Algorithms and OOD (CSC 207 2013F) : Assignments
This assignment is currently in draft form.
Due: 10:30 p.m., Tuesday, 8 October 2013
Summary: In this assignment, you will build an Android Application that presents data from an Ushaidi server. (You will also do a simple exercise in writing loop invariants.)
Purposes: To give you more experience using the Ushahidi API. To give you more experience building Android Apps. To allow you to play a bit. (To give you some more experience with loop invariants.)
Collaboration: I encourage you to work in groups of size two or four. You may discuss this assignment with anyone, provided you credit such discussions when you submit the assignment.
Wrapper (Prologue): Individually read through this assignment and make sure that you understand what is required. Then use the form available at http://bit.ly/207hw6pro to indicate (a) how long you think this assignment will take and (b) what you think will be the most challenging aspect of this assignment.
Wrapper (Epilogue): When you are done with the assignment, fill out the form available at http://bit.ly/207hw6epi to indicate (a) how long the assignment took, (b) what the most challenging part of the assignment was, and (c) something important you learned from doing the assignment. If you find that the assignment took much less or much more time than you expected, also include (d) a note as to what might have led to that difference.
Please put all of your work in a GitHub repository named
csc207-hw6. Email me the address of that repository.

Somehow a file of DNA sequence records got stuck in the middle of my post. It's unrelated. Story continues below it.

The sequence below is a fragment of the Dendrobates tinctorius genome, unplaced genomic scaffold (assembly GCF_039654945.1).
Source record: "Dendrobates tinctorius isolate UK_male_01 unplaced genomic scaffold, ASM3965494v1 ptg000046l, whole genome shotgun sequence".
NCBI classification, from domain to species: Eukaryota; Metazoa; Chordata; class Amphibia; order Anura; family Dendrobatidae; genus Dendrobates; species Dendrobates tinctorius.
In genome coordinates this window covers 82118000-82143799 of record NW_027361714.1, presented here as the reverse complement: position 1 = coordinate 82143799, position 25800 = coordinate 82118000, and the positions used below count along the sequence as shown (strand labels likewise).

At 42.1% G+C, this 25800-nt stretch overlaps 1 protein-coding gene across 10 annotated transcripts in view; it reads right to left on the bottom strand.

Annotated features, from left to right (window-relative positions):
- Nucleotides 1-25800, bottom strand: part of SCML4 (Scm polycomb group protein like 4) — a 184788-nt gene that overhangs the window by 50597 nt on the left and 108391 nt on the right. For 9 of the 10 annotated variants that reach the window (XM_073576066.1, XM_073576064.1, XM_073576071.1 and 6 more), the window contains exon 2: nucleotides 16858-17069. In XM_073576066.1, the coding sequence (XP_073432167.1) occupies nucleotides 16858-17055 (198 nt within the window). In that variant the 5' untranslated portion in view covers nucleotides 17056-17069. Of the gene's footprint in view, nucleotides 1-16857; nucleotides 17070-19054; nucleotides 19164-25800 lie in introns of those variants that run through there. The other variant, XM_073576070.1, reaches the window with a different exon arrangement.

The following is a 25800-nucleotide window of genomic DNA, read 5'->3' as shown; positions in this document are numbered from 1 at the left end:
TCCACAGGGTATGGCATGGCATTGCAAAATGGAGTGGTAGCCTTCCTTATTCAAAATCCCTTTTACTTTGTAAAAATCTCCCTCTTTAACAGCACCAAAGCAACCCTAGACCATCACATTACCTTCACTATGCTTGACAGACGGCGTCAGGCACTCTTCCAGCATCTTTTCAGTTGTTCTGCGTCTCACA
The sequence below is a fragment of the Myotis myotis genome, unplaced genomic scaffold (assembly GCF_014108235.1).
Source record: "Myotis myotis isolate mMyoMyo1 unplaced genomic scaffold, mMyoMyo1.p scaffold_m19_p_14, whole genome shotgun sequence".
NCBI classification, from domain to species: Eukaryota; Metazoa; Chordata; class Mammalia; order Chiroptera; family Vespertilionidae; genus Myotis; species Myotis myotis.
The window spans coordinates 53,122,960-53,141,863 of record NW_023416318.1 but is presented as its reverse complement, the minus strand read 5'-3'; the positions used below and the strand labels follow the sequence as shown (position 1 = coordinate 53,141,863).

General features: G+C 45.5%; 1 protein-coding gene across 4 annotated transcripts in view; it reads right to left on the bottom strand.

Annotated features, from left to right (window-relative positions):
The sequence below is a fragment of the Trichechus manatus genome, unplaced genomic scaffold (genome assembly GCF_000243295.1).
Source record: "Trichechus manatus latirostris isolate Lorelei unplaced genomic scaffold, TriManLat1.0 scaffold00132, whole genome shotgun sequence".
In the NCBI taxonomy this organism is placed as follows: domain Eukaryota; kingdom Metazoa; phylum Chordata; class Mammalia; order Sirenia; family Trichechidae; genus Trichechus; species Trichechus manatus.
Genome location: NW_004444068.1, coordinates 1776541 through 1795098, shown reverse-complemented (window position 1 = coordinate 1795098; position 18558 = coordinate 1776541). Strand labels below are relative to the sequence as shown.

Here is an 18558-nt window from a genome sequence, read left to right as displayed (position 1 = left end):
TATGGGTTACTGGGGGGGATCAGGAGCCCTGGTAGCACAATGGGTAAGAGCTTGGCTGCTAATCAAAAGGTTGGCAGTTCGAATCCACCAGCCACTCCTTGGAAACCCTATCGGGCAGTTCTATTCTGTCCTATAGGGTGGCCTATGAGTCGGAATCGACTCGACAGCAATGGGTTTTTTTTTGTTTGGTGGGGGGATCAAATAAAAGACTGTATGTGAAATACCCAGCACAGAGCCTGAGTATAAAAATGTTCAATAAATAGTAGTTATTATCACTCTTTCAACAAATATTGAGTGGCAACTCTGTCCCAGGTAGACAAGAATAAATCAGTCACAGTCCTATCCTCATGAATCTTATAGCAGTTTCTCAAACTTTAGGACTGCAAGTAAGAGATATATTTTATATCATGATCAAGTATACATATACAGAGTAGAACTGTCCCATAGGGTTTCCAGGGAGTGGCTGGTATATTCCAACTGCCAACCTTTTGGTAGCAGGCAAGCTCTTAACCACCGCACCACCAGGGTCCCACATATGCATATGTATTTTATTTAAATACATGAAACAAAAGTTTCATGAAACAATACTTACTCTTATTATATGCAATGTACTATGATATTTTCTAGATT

Please title your email “CSC207 2013F Assignment 6
Warning: So that this assignment is a learning experience for everyone, we may spend class time publicly critiquing your work.
Do the Dutch National Flag problem from
http://www.cs.grinnell.edu/~walker/courses/207.sp13/labs/lab-loop-inv-pic.shtml. (You'll probably need to get through Friday's class first.)
a. Create a new Android project for this assignment. You can name the project whatever you like, provided it's not in bad taste.
b. Make a copy
JAR file for the simple Ushahidi API, available at
A JAR is a Java Archive, a standard way to group compiled Java code
for use in other projects.
c. The Ushahidi API relies on JSON. (You can look it up.) Make a
copy of the JAR file for JSON, available at
d. Import those JARs into your project.
Write an Android app that allows the user to see information about the incidents on an Ushahidi installation. (You do not need to graph them; your goal is simply to present the data about the incidents.)
To start, make your app read in the URL of an Ushahidi installation (or let the user select from a few options) and print out, say, the first five incidents.
Then add features. You might, for example,
Do not feel constrained by this list. You can do anything that you think would be useful for someone interested in quickly scanning Ushahidi data.
Do not feel you have to go overboard with features. This assignment is primarily a chance for you to play with Android and to think about features that might be useful to someone using Android. If all you want to do is show five incidents, that's fine and will certainly earn you a check (provided your code is reasonable).
The Simple Ushahidi API was originally written by Daniel Torres. The overall design of the current API is due to Samuel A. Rebelsky, but much of the underlying code draws upon Mr. Torres' work.
Anything I know about Android I learned from Lea.
Copyright (c) 2013 Samuel A. Rebelsky.
This work is licensed under a Creative Commons Attribution 3.0 Unported License. To view a copy of this license, visit
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